After hopefully the last bowl of pho I need to experience for a long time (it has worn on me and I am surprised I have lasted this long), departed Sapa while the rain continued its nuanced pour of the valley to hydrate the lifeblood of the villages, aka the rice fields and terraces, with little choice but to brunt the chill and the all too familiar slick roadways. If it weren’t for the thick cloudy mist that draped itself over the surrounding valleys of Sapa, I would have been treated to the same rice terraces slaloming and cutting themselves into the hilly and mountainous landscape. After leaving Sapa firmly in the distant past, the sun crept out of the clouds and held itself prominently in the sky while unveiling less than rewarding views until I could cross over into the Ha Giang Province (the ‘G’ is pronounced like a ‘Z’) where I would begin an incomplete loop through the most northern lands of Vietnam, which remain still fairly hidden from the foreign eye. Before I hit the stretch I long expected and dreaded, I rode over cleanly paved, pothole-free pavement with sweeping views of green studded valleys and sloping hills. Quicker than I could fully realize, I arrived to the worst piece of road I had seen since the last couple times I fell down in the central highlands. This road wasn’t quite as bad but it was mostly covered with stones and rocks that aspired to be boulders. This section then led to a seemingly unending stretch of roadway I hope I never have to endure again; it truly my patience and grit. This particular road felt like construction workers shaved off merely the top layer of soil including the grass of course and then dusted it with rocks just for the hell of it. Beyond the many rocks that halted my pace to perhaps 3 mph and shook every loose nut in my bike and brain and got me bouncing more times than not off my unforgiving seat, the road contained many, many potholes. The potholes were so expansive that they covered the full width of the road at its most potent. I began to lose track of the difference between road and pothole; they appeared seamlessly together in one rocky, uncontrollable ride. I don’t know how they can even call it a road. I certainly won’t forget the one pothole that had practically turned into a small pond from the runoff of rainwater. It should not even be legally drivable yet somehow got to the other side relieved but still needed to perform more than enough weave patterns around the various potholes that burrowed into the roadway. Vietnam has its fair share of roads that are essentially hiking trails which connect very small, insignificant towns and villages, which is fine for the locals who can easily navigate it. However, for roads that connect some of the larger cities in each province, there has got to be a better way. At long last, I made it to the main highway that connects Hanoi to the capital of Ha Giang province, Ha Giang city, with enough time to complete the day long 215 km journey which felt much longer than the distance simplifies it as. The ride to Ha Giang city wasn’t noteworthy which made me somewhat fearful that the entire loop would be like this, that the excursion to this very much unvisited land would be a waste of time when riding the motorbike has already begun to tire me. Amidst the many odd distractions and dodgy encounters including cows, chickens, dogs, mounds of cow shit, etc. I had yet to graze or hit one; that is until today. Finally able to rev my quaking engine I hit the high gear and cruised (only 60 to 70 kph tops but what do you expect out of a cheap Chinese imitation motor). One random chicken was trying to cross the road but I had little time to dodge the bird when any uncoordinated maneuver might do me in so I continued rolling without breaking striding. Sure enough that chicken never did cross the road as it met my left leg in a rushed, unexpected fashion before spinning in disarray until it went motionless on the pavement. Somehow I saw all this while peeling away. After that misfortune, I eventually pulled into Ha Giang city and found myself fairly luxurious accommodation considering the price in a hotel. Ha Giang doesn’t seem to be much of a place, just a regular city but has the appeal of being sliced down the middle by a murky brown river while ringed around by scaly gray karst limestone rock protruding as jagged shards out of its green forested cloak. For dinner, I enjoyed some Com Binh Dan which is essentially a buffet just as I had for the first time in Sapa. I was given a deep bowl of rice as well as a platter of various items such as chicken, tofu, veggies, etc. For the simple fact that it wasn’t pho, I loved it. It isn’t served hot unfortunately since it is a buffet without the hot plates to keep them warm but it didn’t stop me from cleaning the plate. I walked around the city to observe the various nuances of people. Asian city life is never boring. I get to see the most random things getting cooked such as whole ducks (neck, beak, and all) roasting rotisserie-style. After completing one lap over the bridges and along the river, I met a 18 year old Vietnamese boy who wanted to chat with me to practice his English. Not only do I want to help, this is another opportunity to engage with locals, which can be a benefit for me to learn a little something as well. His English was limited but enough for conversation. I appreciate the boldness and audacity of a kid like him to approach me and stumble through his words in an effort to better his English. In no other country have I had so many locals try to practice their English with me and it is all the better that I can practice my awful Vietnamese with them! After completing one more lap of the city, I said tam biet (goodbye) to the boy and entered the chilling A/C-pumping confines of my hotel room priced at a reasonable 200,000d.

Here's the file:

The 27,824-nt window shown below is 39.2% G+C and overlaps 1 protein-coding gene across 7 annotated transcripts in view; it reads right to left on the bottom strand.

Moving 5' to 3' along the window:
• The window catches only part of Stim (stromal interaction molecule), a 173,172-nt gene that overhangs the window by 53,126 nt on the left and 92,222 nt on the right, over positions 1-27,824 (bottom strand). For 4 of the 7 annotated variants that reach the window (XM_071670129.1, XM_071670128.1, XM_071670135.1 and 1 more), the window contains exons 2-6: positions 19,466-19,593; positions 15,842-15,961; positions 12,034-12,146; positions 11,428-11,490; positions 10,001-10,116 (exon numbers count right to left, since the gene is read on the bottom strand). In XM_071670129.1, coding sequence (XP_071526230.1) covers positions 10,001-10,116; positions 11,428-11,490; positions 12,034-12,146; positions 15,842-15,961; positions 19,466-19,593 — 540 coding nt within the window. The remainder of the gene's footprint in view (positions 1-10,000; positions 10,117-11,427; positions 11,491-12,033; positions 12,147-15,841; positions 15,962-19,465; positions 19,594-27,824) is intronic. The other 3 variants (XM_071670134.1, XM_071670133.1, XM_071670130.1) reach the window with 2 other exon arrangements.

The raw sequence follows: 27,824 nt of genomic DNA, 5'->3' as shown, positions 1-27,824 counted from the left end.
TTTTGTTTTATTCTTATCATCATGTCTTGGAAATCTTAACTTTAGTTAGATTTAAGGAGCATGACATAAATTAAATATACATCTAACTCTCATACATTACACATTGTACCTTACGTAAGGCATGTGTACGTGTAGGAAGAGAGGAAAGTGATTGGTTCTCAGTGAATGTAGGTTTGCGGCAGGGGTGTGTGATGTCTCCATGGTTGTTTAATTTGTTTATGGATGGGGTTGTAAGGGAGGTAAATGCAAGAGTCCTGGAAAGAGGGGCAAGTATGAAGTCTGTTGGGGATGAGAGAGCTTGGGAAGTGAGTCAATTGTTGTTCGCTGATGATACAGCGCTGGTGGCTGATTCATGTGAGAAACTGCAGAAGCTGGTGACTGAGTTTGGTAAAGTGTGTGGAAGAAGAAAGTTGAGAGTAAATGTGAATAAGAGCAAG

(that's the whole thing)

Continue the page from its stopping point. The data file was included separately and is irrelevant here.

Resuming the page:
Riding Vietnam Day 186: So Whatever Happened to that Chicken that Crossed the Road?